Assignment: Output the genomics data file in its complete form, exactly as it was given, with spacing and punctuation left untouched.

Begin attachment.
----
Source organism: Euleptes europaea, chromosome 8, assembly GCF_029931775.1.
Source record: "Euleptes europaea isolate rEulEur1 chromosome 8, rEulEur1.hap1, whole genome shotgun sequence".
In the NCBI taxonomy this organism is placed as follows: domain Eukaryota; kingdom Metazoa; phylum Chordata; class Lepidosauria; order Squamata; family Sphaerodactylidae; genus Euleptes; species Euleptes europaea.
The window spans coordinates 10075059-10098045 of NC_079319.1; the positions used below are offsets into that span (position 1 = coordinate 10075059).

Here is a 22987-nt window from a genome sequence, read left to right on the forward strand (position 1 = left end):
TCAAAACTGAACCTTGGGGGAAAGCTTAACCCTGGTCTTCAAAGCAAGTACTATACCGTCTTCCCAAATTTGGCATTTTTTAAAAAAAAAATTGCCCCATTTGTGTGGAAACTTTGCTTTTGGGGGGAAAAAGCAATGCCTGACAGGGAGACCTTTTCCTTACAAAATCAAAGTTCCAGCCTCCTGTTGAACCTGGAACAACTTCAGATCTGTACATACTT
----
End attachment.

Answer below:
Source organism: Euleptes europaea, chromosome 8, assembly GCF_029931775.1.
Source record: "Euleptes europaea isolate rEulEur1 chromosome 8, rEulEur1.hap1, whole genome shotgun sequence".
In the NCBI taxonomy this organism is placed as follows: domain Eukaryota; kingdom Metazoa; phylum Chordata; class Lepidosauria; order Squamata; family Sphaerodactylidae; genus Euleptes; species Euleptes europaea.
The window spans coordinates 10075059-10098045 of NC_079319.1; the positions used below are offsets into that span (position 1 = coordinate 10075059).

Here is a 22987-nt window from a genome sequence, read left to right on the forward strand (position 1 = left end):
TCAAAACTGAACCTTGGGGGAAAGCTTAACCCTGGTCTTCAAAGCAAGTACTATACCGTCTTCCCAAATTTGGCATTTTTTAAAAAAAAAATTGCCCCATTTGTGTGGAAACTTTGCTTTTGGGGGGAAAAAGCAATGCCTGACAGGGAGACCTTTTCCTTACAAAATCAAAGTTCCAGCCTCCTGTTGAACCTGGAACAACTTCAGATCTGTACATACTT